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June 24, 2009

The still on-going struggle over lethal injection procedures in Missouri

Anyone who hoped or feared that the Supreme Court's ruling in Baze would help resolve lower court litigation over state lethal injection procedures should check out this new article from Missouri.  The piece is headlined "Mo. executions on hold because of federal review," and here are some of the particulars:

The state's incoming chief justice said Tuesday that it was unlikely any executions would be scheduled in Missouri while the courts assess an inmate's lawsuit challenging the state's lethal injection procedure.

Executions had been on hold in Missouri for four years until the state executed an inmate last month. Reginald Clemons' execution was the second scheduled in the state since the courts ruled that lethal injection in general, and the state's three-drug method in particular, was constitutional.

However, the 8th Circuit U.S. Court of Appeals put a hold on Clemons' June 17 execution after his attorneys challenged those lethal injection procedures. They are seeking further court proceedings to ensure Missouri is using competent personnel who will not cause inmates pain with insufficient amounts of anesthesia before lethal injections.

A federal decision in the Clemons case could apply to all Missouri inmates facing execution, incoming Chief Justice William Ray Price Jr. said, so it is unlikely any more would be scheduled. "We're back on hold," Price said in an interview with The Associated Press....

Of the 35 states that allow the death penalty, executions also are effectively on hold because of court cases or moratoriums in California, Delaware, Illinois, Maryland, Nevada and North Carolina, according to the Washington, D.C.-based Death Penalty Information Center. Missouri, once a leading death penalty state, had conducted no executions from October 2005 until this May.

Price said the Missouri Supreme Court has "tried to move as expeditiously as possible" in setting executions but has been slowed by the federal courts. "We can't help that," he added.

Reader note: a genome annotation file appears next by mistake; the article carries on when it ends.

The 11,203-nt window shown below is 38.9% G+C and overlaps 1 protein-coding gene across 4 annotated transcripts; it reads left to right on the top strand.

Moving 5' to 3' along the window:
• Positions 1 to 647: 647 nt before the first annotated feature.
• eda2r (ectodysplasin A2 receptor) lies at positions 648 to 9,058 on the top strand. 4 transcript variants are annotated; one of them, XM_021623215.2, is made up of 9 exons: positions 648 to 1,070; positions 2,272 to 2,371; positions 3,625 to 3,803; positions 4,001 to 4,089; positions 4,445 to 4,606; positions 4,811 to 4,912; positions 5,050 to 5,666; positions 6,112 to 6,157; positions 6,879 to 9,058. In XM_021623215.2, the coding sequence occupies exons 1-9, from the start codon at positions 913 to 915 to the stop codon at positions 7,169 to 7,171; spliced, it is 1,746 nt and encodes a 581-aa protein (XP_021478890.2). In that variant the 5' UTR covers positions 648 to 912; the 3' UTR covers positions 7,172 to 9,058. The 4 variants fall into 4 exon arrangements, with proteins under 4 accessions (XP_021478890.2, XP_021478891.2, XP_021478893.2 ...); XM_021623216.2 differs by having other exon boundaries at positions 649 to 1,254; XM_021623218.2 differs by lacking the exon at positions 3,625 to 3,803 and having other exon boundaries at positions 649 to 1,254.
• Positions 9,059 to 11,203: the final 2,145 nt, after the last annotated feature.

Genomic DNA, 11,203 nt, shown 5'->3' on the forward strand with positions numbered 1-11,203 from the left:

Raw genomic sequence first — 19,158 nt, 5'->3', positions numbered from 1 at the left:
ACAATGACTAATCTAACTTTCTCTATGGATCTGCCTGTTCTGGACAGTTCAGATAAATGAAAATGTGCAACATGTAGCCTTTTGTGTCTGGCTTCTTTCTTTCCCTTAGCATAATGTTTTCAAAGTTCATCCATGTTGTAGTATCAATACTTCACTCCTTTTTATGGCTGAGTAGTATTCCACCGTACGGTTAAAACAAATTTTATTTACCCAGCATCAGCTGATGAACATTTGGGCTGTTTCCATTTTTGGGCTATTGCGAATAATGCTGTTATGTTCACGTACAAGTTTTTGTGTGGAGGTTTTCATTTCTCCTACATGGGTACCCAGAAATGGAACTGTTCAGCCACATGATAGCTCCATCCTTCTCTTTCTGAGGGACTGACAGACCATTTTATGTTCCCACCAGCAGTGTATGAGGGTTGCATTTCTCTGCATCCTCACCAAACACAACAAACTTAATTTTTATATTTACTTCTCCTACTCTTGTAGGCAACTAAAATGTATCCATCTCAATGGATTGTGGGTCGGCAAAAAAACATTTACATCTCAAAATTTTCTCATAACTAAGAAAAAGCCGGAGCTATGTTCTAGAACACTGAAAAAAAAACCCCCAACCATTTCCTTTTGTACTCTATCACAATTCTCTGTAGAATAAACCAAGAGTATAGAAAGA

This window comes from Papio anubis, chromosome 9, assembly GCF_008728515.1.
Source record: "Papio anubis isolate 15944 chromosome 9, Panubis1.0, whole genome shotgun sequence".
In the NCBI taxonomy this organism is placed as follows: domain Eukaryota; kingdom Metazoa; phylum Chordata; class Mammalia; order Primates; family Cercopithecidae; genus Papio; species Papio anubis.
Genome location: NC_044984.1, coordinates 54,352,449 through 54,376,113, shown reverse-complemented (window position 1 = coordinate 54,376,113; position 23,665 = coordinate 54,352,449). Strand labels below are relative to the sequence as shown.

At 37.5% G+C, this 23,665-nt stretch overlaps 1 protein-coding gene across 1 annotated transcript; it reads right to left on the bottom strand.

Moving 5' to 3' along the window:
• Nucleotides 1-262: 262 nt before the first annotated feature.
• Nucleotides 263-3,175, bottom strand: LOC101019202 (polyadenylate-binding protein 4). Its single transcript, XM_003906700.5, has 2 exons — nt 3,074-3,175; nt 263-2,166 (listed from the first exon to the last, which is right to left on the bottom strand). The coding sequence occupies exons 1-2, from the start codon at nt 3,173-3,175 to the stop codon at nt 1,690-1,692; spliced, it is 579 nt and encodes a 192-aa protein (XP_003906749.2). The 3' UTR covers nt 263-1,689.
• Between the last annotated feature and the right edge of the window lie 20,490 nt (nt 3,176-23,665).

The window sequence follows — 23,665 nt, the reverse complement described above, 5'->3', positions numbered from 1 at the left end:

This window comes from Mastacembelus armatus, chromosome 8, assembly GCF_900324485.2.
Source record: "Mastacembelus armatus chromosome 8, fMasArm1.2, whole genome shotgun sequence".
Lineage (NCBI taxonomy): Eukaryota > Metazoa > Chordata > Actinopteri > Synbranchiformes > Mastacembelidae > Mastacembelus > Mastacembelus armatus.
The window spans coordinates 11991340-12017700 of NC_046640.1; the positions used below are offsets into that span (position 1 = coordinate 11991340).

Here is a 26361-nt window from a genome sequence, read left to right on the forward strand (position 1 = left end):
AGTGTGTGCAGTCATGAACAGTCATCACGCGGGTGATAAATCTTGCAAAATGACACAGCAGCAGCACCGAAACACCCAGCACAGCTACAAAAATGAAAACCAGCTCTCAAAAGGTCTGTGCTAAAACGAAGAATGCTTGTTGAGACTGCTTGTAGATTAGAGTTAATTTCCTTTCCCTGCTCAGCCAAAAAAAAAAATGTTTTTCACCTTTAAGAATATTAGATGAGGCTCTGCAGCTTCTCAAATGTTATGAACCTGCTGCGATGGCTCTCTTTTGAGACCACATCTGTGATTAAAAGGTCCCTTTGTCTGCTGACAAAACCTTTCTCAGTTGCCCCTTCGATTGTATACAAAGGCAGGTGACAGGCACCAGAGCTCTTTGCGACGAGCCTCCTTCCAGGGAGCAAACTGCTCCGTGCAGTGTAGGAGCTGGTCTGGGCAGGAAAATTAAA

In 2006, a federal judge declared Missouri's lethal injection process unconstitutional after the surgeon who was overseeing executions testified he sometimes transposed numbers and operated without written procedures or supervision.

The Missouri Department of Corrections responded by adopting written procedures detailing the precise amounts and order of the chemicals to be injected. A federal judge upheld the protocol in 2008, and the state Supreme Court in February upheld the process by which Missouri adopted the execution procedures.

Clemons' attorneys argued before the 8th Circuit in February that the state has not shown that it can carry out the procedures correctly. The court, which has not yet ruled on the appeal, granted a stay on June 5 without giving a reason.

June 24, 2009 at 07:31 AM | Permalink

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Comments

The 8th Circuit ought to be ashamed of itself, as should the Missouri AG, which refused to appeal the stay granted by the 8th Circuit.

Here's the relevant language from Baze:

"A stay of execution may not be granted on grounds such as those asserted here unless the condemned prisoner establishes that the State’s lethal injection protocol creates a demonstrated risk of severe pain. He must show that the risk is substantial when compared to the known and available alternatives. A State with a lethal injection protocol substantially similar to the protocol we uphold today would not create a risk that meets this standard."

These stays need to end. Federal judges are blowing off the law for the benefit of murderers.

Posted by: federalist | Jun 24, 2009 12:21:35 PM

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